If we take this useragent as an example the tree is flattened into a set of 'breadcrumb' type paths.

I put some spaces in various places so you can see what happens with those (in most places they are trimmed):

foo/1.0 ( one  ; two three; four  ) bar/2.0 (five;six seven)

will result in these paths (with their textual value)

agent="foo/1.0 ( one  ; two three; four  ) bar/2.0 (five;six seven)"
agent.(1)product="foo/1.0 ( one  ; two three; four  )"
agent.(1)product[1-1]="foo"
agent.(1)product[1-2]="foo/1"
agent.(1)product[2-2]="1"
agent.(1)product[1-3]="foo/1.0"
agent.(1)product[3-3]="0"
agent.(1)product.(1)name="foo"
agent.(1)product.(1)name[1-1]="foo"
agent.(1)product.(1)version="1.0"
agent.(1)product.(1)version[1-1]="1"
agent.(1)product.(1)version[1-2]="1.0"
agent.(1)product.(1)version[2-2]="0"
agent.(1)product.(1)comments="( one  ; two three; four  )"
agent.(1)product.(1)comments.(1)entry="one"
agent.(1)product.(1)comments.(1)entry[1-1]="one"
agent.(1)product.(1)comments.(1)entry.(1)text="one"
agent.(1)product.(1)comments.(1)entry.(1)text[1-1]="one"
agent.(1)product.(1)comments.(2)entry="two three"
agent.(1)product.(1)comments.(2)entry[1-1]="two"
agent.(1)product.(1)comments.(2)entry[1-2]="two three"
agent.(1)product.(1)comments.(2)entry[2-2]="three"
agent.(1)product.(1)comments.(2)entry.(1)text="two three"
agent.(1)product.(1)comments.(2)entry.(1)text[1-1]="two"
agent.(1)product.(1)comments.(2)entry.(1)text[1-2]="two three"
agent.(1)product.(1)comments.(2)entry.(1)text[2-2]="three"
agent.(1)product.(1)comments.(3)entry="four"
agent.(1)product.(1)comments.(3)entry[1-1]="four"
agent.(1)product.(1)comments.(3)entry.(1)text="four"
agent.(1)product.(1)comments.(3)entry.(1)text[1-1]="four"
agent.(2)product="bar/2.0 (five;six seven)"
agent.(2)product[1-1]="bar"
agent.(2)product[1-2]="bar/2"
agent.(2)product[2-2]="2"
agent.(2)product[1-3]="bar/2.0"
agent.(2)product[3-3]="0"
agent.(2)product.(1)name="bar"
agent.(2)product.(1)name[1-1]="bar"
agent.(2)product.(1)version="2.0"
agent.(2)product.(1)version[1-1]="2"
agent.(2)product.(1)version[1-2]="2.0"
agent.(2)product.(1)version[2-2]="0"
agent.(2)product.(1)comments="(five;six seven)"
agent.(2)product.(1)comments.(1)entry="five"
agent.(2)product.(1)comments.(1)entry[1-1]="five"
agent.(2)product.(1)comments.(1)entry.(1)text="five"
agent.(2)product.(1)comments.(1)entry.(1)text[1-1]="five"
agent.(2)product.(1)comments.(2)entry="six seven"
agent.(2)product.(1)comments.(2)entry[1-1]="six"
agent.(2)product.(1)comments.(2)entry[1-2]="six seven"
agent.(2)product.(1)comments.(2)entry[2-2]="seven"
agent.(2)product.(1)comments.(2)entry.(1)text="six seven"
agent.(2)product.(1)comments.(2)entry.(1)text[1-1]="six"
agent.(2)product.(1)comments.(2)entry.(1)text[1-2]="six seven"
agent.(2)product.(1)comments.(2)entry.(1)text[2-2]="seven"

As you can see there are a few special operators that allow comparing and extracting specific words.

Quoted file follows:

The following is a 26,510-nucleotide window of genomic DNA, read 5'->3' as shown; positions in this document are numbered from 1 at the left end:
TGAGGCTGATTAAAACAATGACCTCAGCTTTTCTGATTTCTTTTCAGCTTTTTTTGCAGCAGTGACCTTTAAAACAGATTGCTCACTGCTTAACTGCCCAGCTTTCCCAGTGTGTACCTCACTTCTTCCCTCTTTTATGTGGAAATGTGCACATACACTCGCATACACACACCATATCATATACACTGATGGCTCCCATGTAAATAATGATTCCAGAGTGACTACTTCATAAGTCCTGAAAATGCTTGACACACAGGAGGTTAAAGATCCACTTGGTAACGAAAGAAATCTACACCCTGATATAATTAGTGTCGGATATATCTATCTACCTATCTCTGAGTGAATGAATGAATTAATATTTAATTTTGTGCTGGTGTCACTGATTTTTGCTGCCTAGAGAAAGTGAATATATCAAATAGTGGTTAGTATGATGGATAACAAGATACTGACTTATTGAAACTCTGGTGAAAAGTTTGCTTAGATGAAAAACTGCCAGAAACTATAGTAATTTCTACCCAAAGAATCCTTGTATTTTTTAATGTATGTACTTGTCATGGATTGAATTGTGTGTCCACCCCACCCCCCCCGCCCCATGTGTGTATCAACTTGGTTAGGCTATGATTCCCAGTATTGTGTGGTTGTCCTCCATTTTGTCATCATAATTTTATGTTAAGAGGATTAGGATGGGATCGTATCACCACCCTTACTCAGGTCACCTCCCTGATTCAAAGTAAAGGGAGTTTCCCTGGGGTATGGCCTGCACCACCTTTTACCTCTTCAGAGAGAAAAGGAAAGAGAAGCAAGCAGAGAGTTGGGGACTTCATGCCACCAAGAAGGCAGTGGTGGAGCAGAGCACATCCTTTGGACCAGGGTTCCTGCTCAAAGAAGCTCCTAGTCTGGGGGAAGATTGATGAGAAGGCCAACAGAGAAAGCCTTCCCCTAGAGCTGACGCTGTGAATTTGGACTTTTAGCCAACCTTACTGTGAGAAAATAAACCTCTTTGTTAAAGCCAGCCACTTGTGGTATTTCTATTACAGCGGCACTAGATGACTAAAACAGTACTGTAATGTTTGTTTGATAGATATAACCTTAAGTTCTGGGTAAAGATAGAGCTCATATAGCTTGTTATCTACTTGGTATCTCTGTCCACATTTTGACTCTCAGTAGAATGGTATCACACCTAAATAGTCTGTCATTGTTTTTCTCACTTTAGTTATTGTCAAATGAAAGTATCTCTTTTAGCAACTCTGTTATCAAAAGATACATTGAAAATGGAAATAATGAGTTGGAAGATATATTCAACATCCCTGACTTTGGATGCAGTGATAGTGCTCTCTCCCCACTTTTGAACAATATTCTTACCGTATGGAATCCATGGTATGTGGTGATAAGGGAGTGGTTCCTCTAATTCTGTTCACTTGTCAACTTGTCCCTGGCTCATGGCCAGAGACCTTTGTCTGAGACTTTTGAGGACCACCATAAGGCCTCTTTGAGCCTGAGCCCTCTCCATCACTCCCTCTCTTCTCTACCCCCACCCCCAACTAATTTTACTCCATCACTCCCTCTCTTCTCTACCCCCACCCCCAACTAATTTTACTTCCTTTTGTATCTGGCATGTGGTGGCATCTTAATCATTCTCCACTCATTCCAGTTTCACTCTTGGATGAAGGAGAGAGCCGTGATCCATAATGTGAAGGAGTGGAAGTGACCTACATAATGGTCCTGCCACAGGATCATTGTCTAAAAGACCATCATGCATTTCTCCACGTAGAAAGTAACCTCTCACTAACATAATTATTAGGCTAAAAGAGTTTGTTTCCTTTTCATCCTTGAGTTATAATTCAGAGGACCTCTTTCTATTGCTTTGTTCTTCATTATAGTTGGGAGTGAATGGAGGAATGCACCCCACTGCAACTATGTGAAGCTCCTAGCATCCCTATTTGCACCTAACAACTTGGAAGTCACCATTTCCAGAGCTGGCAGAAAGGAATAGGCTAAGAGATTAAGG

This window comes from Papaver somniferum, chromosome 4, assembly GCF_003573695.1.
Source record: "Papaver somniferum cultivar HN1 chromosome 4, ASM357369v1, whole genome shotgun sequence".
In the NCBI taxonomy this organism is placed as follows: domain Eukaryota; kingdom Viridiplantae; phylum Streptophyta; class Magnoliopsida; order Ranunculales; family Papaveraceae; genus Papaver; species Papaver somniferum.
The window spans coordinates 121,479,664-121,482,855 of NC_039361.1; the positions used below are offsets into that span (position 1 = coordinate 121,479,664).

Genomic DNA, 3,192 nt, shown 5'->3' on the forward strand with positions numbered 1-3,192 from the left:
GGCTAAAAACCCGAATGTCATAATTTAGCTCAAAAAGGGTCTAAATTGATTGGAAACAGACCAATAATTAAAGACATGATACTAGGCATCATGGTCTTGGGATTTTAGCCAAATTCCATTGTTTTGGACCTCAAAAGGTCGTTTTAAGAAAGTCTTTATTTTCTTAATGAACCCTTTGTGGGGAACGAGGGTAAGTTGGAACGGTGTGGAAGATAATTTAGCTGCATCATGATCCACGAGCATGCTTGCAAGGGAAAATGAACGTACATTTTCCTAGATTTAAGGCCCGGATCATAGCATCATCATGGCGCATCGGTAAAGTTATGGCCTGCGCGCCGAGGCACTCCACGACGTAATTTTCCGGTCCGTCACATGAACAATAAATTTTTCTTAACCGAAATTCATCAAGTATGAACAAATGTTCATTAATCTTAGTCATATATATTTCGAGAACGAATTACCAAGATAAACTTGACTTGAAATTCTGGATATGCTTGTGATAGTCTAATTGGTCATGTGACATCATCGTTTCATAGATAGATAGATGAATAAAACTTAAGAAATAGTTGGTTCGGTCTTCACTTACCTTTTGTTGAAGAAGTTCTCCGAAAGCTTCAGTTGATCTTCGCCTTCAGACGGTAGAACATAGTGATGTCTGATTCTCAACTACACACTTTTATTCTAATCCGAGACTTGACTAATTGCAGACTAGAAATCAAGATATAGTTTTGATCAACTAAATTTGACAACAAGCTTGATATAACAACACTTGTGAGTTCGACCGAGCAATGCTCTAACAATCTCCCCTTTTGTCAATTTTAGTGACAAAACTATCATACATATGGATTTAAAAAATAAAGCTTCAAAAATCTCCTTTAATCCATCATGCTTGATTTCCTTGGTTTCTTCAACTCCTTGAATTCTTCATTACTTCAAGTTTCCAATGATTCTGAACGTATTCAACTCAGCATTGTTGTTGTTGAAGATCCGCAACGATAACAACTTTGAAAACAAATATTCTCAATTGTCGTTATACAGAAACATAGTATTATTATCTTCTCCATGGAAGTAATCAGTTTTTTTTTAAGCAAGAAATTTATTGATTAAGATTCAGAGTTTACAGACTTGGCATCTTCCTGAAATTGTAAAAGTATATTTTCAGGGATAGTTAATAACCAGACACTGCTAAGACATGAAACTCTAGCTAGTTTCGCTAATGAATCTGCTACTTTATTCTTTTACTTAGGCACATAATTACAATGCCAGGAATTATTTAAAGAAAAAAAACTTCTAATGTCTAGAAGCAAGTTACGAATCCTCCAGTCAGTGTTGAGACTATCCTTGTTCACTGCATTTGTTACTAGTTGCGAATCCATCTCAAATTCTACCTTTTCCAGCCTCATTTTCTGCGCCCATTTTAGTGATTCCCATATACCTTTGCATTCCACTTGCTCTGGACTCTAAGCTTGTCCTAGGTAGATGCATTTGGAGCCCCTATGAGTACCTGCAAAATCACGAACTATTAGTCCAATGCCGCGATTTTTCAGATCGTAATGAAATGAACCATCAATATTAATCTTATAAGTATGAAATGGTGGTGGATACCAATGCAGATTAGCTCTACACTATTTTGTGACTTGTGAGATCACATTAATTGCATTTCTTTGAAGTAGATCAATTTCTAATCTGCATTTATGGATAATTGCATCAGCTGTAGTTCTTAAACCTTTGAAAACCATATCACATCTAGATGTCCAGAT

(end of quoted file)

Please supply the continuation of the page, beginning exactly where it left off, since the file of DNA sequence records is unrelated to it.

Walking around the tree

In many cases we want to get the version of the product with a specific name. This means we should look to the product with that name and from there go 'up' to the product and from there select the 'version'.

For this purpose a special language has been created that allows walking through a tree from the point where a match was found and do additional compare and string manipulation actions to obtain the value we are looking for.

This language also supports lookups (hashmaps) that do a case INsensitive lookup.

Note that for finding a matching pattern the system will recurse through the parse tree from left to right. The FIRST matching pattern is used for the end result.

For demonstrating the operators I'm using this user agent to explain the effects:

foo faa/1.0 2.3 (one; two three four) bar baz/2.0 3.0 (five; six seven)

Available operators:

Walking around the tree

Operation Symbol Example Result value (if applicable)
Up to parent ^ agent.(1)product.name^ agent.(1)product
Next Sibling > agent.(1)product> agent.(2)product
Previous Sibling < agent.(2)product< agent.(1)product
Down to child .name agent.(1)product.version
Down to specific child .(2)version agent.(1)product.(2)version
Down to specific child range .(2-3)version agent.(1)product.(2-3)version

Comparing values in the tree

Operation Symbol Example Result value (if applicable) Explain
Equals = agent.(1)product.version="2.3" agent.(1)product.(2)version The second version is "2.3"
Not equals != agent.(1)product.version!="1.0" agent.(1)product.(2)version The second version is the first one when backtracking that is not "1.0"
Contains ~ agent.product.name~"ar" agent.(2)product.(1)name="bar baz" The first product name when backtracking that contains "ar"
Starts with { agent.product.name{"b" agent.(2)product.(1)name="bar baz" The first product name when backtracking that starts with "b"